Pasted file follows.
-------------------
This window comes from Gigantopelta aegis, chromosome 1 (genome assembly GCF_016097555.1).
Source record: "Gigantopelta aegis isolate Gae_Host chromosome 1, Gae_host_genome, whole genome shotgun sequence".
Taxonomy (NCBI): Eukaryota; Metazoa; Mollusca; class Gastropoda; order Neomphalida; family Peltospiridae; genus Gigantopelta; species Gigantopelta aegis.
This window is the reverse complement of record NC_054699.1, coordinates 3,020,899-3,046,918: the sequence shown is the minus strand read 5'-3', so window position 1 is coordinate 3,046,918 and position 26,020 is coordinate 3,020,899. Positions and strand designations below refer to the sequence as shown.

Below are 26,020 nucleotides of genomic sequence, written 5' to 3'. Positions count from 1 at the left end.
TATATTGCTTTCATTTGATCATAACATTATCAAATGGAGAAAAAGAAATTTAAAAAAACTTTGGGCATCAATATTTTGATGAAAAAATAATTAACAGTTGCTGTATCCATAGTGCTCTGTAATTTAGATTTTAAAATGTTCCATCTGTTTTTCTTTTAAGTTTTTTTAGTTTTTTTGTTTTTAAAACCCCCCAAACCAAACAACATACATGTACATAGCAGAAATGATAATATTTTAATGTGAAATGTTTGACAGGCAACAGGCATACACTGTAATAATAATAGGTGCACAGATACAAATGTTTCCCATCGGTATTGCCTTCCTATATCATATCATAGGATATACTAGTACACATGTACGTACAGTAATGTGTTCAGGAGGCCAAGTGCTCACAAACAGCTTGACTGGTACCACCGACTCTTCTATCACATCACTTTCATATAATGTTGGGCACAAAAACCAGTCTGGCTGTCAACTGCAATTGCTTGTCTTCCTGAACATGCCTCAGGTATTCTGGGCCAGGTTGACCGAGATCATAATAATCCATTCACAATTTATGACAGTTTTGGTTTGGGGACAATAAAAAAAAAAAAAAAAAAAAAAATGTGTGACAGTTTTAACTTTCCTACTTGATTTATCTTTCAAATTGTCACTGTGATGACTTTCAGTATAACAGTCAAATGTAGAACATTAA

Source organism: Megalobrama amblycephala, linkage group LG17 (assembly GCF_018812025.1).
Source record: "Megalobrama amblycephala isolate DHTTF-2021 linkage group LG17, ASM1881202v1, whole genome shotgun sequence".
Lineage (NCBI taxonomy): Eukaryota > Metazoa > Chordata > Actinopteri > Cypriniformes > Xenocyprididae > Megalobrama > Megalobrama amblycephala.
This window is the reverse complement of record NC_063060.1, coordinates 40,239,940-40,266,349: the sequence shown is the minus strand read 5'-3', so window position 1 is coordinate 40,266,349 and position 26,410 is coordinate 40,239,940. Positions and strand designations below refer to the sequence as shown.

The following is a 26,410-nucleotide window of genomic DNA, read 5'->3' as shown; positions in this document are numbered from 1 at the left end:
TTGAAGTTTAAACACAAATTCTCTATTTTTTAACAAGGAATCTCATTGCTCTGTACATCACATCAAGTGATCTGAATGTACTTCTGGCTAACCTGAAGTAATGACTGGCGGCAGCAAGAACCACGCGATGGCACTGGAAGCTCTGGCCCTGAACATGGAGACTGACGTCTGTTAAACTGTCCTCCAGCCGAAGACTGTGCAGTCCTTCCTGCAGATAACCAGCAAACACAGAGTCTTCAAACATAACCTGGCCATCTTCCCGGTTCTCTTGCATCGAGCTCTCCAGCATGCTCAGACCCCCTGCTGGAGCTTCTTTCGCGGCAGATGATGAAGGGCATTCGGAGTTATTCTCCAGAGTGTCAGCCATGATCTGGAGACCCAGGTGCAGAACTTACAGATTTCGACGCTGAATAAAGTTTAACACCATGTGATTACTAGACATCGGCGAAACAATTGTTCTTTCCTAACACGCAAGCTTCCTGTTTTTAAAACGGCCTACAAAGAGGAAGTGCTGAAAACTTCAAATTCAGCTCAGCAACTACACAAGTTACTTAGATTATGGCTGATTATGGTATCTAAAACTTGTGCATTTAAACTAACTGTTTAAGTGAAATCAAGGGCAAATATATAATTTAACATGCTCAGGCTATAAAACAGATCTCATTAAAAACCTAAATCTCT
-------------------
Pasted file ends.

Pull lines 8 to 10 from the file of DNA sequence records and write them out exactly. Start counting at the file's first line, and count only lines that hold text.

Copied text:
Source record: "Megalobrama amblycephala isolate DHTTF-2021 linkage group LG17, ASM1881202v1, whole genome shotgun sequence".
Lineage (NCBI taxonomy): Eukaryota > Metazoa > Chordata > Actinopteri > Cypriniformes > Xenocyprididae > Megalobrama > Megalobrama amblycephala.
This window is the reverse complement of record NC_063060.1, coordinates 40,239,940-40,266,349: the sequence shown is the minus strand read 5'-3', so window position 1 is coordinate 40,266,349 and position 26,410 is coordinate 40,239,940. Positions and strand designations below refer to the sequence as shown.